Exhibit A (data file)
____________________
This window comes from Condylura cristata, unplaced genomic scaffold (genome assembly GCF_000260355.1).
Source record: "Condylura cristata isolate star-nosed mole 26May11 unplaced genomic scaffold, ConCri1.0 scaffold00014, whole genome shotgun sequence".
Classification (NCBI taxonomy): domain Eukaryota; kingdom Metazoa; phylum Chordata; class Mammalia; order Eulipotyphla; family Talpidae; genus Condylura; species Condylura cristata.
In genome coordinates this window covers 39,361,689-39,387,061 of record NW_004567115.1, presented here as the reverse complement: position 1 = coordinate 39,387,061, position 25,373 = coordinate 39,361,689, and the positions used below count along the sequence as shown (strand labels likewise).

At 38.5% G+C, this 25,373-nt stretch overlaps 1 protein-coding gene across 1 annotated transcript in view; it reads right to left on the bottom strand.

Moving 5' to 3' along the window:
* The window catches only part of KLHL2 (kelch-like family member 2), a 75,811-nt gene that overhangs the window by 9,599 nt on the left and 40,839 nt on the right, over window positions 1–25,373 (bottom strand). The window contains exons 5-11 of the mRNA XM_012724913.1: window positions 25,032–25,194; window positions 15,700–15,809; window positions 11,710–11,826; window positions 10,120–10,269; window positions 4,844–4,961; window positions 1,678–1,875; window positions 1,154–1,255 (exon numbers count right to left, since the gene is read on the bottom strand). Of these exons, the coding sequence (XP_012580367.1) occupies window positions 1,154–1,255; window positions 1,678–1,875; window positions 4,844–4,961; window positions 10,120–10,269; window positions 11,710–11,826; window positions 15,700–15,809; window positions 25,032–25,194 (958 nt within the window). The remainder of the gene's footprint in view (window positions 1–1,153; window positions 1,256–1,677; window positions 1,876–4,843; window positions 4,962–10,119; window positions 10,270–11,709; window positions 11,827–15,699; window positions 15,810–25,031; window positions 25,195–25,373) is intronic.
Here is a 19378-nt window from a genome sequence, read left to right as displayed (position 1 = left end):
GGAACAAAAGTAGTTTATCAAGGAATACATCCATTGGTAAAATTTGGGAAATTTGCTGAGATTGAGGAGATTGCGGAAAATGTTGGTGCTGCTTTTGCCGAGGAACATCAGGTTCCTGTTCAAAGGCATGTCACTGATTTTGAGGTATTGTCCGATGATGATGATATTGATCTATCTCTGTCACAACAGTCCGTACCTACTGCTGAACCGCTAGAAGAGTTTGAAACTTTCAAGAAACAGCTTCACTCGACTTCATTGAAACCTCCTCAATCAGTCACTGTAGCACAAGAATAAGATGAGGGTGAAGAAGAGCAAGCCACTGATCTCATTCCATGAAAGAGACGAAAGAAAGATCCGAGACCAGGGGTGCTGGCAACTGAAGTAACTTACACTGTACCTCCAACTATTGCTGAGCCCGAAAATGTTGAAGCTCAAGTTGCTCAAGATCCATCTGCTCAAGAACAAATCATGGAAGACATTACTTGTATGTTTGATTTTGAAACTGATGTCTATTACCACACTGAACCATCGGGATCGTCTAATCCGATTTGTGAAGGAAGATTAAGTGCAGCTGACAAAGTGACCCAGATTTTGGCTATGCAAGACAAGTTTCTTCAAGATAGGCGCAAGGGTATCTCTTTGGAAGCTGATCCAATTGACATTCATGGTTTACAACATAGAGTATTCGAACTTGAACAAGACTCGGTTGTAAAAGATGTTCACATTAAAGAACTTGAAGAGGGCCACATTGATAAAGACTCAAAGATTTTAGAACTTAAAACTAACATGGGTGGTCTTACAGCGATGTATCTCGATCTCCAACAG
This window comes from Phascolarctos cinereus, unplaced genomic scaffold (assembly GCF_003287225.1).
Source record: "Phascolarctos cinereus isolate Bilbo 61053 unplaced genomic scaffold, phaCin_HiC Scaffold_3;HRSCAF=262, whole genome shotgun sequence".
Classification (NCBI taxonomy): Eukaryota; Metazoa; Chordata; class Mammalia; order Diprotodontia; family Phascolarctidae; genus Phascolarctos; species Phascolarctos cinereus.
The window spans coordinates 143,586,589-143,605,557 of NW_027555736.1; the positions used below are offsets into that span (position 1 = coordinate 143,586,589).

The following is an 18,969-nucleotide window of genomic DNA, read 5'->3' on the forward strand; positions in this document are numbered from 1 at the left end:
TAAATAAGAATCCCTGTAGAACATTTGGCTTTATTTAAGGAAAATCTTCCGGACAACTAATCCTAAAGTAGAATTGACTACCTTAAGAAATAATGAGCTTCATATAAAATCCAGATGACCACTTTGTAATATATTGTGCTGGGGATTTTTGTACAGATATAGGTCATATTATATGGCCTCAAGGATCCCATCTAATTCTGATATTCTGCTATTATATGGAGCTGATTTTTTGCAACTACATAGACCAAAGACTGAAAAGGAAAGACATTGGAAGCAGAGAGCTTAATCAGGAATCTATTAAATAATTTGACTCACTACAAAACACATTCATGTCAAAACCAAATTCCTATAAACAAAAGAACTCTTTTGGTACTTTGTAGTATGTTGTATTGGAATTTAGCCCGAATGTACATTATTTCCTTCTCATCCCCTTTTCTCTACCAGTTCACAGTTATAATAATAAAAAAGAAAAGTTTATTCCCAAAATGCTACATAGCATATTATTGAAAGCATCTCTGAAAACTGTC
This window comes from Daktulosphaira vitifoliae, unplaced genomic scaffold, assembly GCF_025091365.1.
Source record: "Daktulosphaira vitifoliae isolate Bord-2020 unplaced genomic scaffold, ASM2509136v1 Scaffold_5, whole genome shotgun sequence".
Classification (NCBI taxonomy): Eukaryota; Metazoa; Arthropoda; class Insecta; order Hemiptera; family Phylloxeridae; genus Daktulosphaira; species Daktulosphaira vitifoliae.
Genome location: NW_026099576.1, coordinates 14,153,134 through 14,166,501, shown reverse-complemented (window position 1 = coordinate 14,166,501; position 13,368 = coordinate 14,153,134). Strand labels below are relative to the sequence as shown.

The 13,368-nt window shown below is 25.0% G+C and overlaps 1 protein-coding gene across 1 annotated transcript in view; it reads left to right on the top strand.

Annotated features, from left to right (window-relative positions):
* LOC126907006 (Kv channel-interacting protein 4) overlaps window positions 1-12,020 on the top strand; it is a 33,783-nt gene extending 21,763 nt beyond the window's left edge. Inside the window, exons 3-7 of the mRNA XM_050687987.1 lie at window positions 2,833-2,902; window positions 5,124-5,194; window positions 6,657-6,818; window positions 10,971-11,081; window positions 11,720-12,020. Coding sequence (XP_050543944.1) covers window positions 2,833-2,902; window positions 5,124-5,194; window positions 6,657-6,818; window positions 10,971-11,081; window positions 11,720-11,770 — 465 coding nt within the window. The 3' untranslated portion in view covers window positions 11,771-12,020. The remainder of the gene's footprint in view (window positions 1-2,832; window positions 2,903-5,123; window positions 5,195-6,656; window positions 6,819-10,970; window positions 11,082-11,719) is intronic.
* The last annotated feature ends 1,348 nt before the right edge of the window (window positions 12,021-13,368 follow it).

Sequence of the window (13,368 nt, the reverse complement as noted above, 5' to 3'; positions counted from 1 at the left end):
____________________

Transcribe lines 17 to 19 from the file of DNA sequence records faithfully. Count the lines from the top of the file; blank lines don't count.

Source record: "Daktulosphaira vitifoliae isolate Bord-2020 unplaced genomic scaffold, ASM2509136v1 Scaffold_5, whole genome shotgun sequence".
Classification (NCBI taxonomy): Eukaryota; Metazoa; Arthropoda; class Insecta; order Hemiptera; family Phylloxeridae; genus Daktulosphaira; species Daktulosphaira vitifoliae.
Genome location: NW_026099576.1, coordinates 14,153,134 through 14,166,501, shown reverse-complemented (window position 1 = coordinate 14,166,501; position 13,368 = coordinate 14,153,134). Strand labels below are relative to the sequence as shown.